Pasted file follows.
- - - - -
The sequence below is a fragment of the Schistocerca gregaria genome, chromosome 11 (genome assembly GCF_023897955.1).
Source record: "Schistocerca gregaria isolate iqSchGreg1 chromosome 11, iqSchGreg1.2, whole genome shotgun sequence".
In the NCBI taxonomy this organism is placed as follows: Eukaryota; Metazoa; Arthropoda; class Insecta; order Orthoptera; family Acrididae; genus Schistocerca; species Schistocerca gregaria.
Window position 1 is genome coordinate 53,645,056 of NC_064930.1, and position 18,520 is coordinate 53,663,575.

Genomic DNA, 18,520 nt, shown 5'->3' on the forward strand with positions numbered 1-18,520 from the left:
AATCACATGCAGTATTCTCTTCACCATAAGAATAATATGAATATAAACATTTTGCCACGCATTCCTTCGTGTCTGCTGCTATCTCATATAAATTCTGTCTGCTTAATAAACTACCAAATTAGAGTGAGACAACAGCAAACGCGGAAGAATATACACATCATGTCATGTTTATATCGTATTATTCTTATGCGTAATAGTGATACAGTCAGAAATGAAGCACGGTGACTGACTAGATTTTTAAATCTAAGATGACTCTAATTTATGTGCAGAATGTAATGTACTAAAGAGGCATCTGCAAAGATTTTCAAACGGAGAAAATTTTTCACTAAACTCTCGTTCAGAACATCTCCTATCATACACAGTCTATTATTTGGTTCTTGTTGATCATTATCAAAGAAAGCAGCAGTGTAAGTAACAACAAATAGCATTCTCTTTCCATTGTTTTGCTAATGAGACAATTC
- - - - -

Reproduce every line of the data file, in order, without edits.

The sequence below is a fragment of the Schistocerca gregaria genome, chromosome 11 (genome assembly GCF_023897955.1).
Source record: "Schistocerca gregaria isolate iqSchGreg1 chromosome 11, iqSchGreg1.2, whole genome shotgun sequence".
In the NCBI taxonomy this organism is placed as follows: Eukaryota; Metazoa; Arthropoda; class Insecta; order Orthoptera; family Acrididae; genus Schistocerca; species Schistocerca gregaria.
Window position 1 is genome coordinate 53,645,056 of NC_064930.1, and position 18,520 is coordinate 53,663,575.

Genomic DNA, 18,520 nt, shown 5'->3' on the forward strand with positions numbered 1-18,520 from the left:
AATCACATGCAGTATTCTCTTCACCATAAGAATAATATGAATATAAACATTTTGCCACGCATTCCTTCGTGTCTGCTGCTATCTCATATAAATTCTGTCTGCTTAATAAACTACCAAATTAGAGTGAGACAACAGCAAACGCGGAAGAATATACACATCATGTCATGTTTATATCGTATTATTCTTATGCGTAATAGTGATACAGTCAGAAATGAAGCACGGTGACTGACTAGATTTTTAAATCTAAGATGACTCTAATTTATGTGCAGAATGTAATGTACTAAAGAGGCATCTGCAAAGATTTTCAAACGGAGAAAATTTTTCACTAAACTCTCGTTCAGAACATCTCCTATCATACACAGTCTATTATTTGGTTCTTGTTGATCATTATCAAAGAAAGCAGCAGTGTAAGTAACAACAAATAGCATTCTCTTTCCATTGTTTTGCTAATGAGACAATTC